Advertising Week New York has officially ended but the wealth of insights shared during the four-day event is still accessible and available to watch on-demand until November, 30.
We’ve compiled some of our favorite content from the week below, including sessions on moving from talk to action with inclusive marketing, betting on culture as opposed to ads, maximizing CTV reach and more. Next month, on November 23, the event will continue with a return to global events, starting with the digital-only Latin America Advertising Week.
Diversity, Equity And Inclusion: Perspectives On Authenticity
Anjelica Ortega Kempis, senior enterprise account executive at GlobalWebIndex led a discussion about data being used as “unique and beautifully diverse as the people it represents” and what that means for businesses. Kempis offered an overview of a diversifying population, identity at the intersection and the necessity of a mindset shift.
- Americans are becoming older, more urbanized, more open-minded to diversity and inclusion (D&I), and are recognizing that identity goes beyond race.
- Americans’ connection with their heritage is changing and intersectionality shapes how Americans experience the world, therefore a mindset shift toward greater D&I is necessary.
- Social justice and D&I are driving consumers’ demands of brands as 33 percent of consumers want brands to support D&I, 31 percent want brands to be respectful and 28 percent want brands to be inclusive.
Inclusive Marketing: Moving From Talk To Action
Imani Ellis, the founder of CultureCon and The Creative Collective NYC, hosted a discussion with Barry Wade, managing director of cultural partnerships and identity at OMD, and God-is Rivera, director of culture and community at Twitter, that addresses inclusive marketing and how marketers can break the cycle of “talk without action.”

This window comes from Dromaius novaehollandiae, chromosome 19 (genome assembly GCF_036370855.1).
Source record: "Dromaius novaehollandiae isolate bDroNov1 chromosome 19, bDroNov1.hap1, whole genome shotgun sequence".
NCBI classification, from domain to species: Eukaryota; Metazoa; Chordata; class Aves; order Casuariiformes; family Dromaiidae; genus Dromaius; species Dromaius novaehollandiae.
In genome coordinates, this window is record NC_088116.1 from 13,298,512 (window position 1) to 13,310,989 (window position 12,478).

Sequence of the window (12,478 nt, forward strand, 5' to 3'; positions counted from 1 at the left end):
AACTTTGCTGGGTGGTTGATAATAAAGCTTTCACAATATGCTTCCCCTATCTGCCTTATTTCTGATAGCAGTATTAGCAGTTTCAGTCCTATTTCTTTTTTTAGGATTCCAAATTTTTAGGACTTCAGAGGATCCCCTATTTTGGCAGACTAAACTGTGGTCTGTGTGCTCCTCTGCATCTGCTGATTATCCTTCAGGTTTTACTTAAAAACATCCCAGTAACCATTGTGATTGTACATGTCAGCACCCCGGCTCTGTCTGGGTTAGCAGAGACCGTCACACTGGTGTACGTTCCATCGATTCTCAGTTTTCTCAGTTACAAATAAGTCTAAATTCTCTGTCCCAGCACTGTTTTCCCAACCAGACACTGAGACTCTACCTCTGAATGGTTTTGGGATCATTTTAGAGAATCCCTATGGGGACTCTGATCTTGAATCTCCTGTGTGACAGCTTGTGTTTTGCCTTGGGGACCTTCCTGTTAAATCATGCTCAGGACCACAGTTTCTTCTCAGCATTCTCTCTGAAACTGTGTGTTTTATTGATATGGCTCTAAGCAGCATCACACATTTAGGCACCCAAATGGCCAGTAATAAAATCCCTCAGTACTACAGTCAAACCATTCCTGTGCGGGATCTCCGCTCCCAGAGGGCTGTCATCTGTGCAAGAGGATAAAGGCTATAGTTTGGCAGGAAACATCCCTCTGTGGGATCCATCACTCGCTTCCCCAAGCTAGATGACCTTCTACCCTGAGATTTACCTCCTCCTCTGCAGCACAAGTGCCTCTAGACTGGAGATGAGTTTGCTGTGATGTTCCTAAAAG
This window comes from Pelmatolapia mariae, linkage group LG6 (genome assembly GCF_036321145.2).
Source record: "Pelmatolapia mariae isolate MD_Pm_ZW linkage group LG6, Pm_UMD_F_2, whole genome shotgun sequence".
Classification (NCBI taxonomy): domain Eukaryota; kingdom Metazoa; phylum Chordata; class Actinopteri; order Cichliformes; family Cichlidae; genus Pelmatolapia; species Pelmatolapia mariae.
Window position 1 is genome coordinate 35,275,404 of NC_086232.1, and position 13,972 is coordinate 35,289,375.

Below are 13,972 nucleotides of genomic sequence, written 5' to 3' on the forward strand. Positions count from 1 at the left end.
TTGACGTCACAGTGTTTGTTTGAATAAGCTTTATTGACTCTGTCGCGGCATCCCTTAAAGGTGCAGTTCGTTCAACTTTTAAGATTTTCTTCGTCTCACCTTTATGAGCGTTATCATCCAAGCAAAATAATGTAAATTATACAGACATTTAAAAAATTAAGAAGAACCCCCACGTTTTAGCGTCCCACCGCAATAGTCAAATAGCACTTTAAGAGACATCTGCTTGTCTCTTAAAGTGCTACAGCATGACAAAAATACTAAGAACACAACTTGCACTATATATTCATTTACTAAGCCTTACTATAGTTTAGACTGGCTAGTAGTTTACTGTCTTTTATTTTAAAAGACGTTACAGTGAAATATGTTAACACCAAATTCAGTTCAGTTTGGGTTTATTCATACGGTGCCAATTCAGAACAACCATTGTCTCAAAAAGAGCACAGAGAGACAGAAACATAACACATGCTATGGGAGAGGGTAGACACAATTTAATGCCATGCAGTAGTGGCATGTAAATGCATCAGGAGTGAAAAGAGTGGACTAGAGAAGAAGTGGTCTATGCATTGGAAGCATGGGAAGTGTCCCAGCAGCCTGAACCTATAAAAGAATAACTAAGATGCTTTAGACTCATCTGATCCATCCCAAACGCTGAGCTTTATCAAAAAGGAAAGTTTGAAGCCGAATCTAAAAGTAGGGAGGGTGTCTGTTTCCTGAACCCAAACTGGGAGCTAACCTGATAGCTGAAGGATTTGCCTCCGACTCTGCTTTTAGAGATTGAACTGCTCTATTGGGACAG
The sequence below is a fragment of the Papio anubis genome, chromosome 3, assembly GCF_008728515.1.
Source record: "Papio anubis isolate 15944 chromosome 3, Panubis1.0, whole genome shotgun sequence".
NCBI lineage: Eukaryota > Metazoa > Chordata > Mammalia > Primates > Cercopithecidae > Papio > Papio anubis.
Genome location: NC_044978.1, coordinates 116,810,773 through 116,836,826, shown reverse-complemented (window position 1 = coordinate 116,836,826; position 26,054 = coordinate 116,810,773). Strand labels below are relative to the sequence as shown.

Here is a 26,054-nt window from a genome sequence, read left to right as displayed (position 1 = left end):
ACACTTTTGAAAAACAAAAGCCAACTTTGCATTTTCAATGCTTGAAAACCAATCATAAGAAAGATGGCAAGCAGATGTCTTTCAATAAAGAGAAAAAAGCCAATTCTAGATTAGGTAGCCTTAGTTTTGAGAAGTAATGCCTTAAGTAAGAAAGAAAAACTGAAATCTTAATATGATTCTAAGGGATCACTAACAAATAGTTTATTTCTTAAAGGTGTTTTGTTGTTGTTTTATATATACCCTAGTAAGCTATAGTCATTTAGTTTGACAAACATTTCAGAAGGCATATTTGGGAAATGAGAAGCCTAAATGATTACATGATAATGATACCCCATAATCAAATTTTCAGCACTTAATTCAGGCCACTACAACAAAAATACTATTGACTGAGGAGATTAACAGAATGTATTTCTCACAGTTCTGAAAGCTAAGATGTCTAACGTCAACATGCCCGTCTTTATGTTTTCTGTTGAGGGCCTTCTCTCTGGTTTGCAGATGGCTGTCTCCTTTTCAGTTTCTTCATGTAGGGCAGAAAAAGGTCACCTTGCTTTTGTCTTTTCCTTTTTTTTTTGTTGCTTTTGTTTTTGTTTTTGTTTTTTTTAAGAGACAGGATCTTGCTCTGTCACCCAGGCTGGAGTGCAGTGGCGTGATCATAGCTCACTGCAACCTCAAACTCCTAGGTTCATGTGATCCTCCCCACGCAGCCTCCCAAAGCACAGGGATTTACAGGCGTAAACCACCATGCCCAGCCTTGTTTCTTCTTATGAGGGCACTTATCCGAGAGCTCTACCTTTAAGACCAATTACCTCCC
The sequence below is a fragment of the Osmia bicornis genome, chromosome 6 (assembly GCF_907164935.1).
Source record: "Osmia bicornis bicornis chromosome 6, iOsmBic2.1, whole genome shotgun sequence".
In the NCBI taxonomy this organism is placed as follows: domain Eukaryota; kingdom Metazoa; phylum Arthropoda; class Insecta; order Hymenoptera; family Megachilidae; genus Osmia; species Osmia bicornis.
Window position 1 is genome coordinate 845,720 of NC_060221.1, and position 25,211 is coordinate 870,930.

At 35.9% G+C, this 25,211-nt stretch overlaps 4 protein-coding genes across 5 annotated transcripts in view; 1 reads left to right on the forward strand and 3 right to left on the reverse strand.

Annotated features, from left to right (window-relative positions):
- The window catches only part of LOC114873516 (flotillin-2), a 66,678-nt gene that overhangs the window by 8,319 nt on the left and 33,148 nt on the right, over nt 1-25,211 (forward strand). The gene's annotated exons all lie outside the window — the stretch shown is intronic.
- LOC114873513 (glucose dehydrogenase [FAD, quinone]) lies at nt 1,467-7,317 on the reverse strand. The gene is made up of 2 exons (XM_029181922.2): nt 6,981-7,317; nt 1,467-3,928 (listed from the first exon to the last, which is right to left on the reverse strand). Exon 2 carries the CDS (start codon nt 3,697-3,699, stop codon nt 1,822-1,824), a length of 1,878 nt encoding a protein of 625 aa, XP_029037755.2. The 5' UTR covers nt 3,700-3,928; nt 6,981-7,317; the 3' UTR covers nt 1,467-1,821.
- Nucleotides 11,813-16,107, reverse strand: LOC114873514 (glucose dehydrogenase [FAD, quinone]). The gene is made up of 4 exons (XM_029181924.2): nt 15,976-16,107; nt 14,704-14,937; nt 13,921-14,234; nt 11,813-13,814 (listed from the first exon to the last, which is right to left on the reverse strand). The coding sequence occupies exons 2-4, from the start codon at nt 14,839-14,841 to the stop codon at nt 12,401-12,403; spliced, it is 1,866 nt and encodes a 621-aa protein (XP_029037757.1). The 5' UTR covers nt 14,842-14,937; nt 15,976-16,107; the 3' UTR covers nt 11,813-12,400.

- The responsibility to create more inclusive marketing lies with all of the players within the advertising ecosystem.
- Brands, agencies and platforms are doing more to better represent and connect with consumers from historically excluded communities.
- There are actions everyone can take to hold ourselves accountable to ensure this effort is long-lasting and creates meaningful change.
Bet On Culture, Not Ads With Triller CEO, Mahi De Silva
Marketing Dive reporter Peter Adams spoke with chief executive officer of TrillerNet Mahi de Silva about how Triller is owning sustained cultural moments, its acquisition of Verzus founded by Timbaland and Swizz Beats, Triller TV, and how the creator economy is shaping the future of marketing.
- As government pressure mounts, companies are increasingly turning to Triller for its unique method of empowering creators to create culture, not ads.
- In order to create a cultural phenomenon through content, brands must recognize that tastemakers need a platform upon which to thrive creatively and to use short-form content as a gateway to more long-form experiences (where the monetization ought to be).
- A creator-friendly ecosystem matters for brands and marketers.
- Cross-media brand activations are the future of content.
Is Precision Possible? Making CTV Measure Up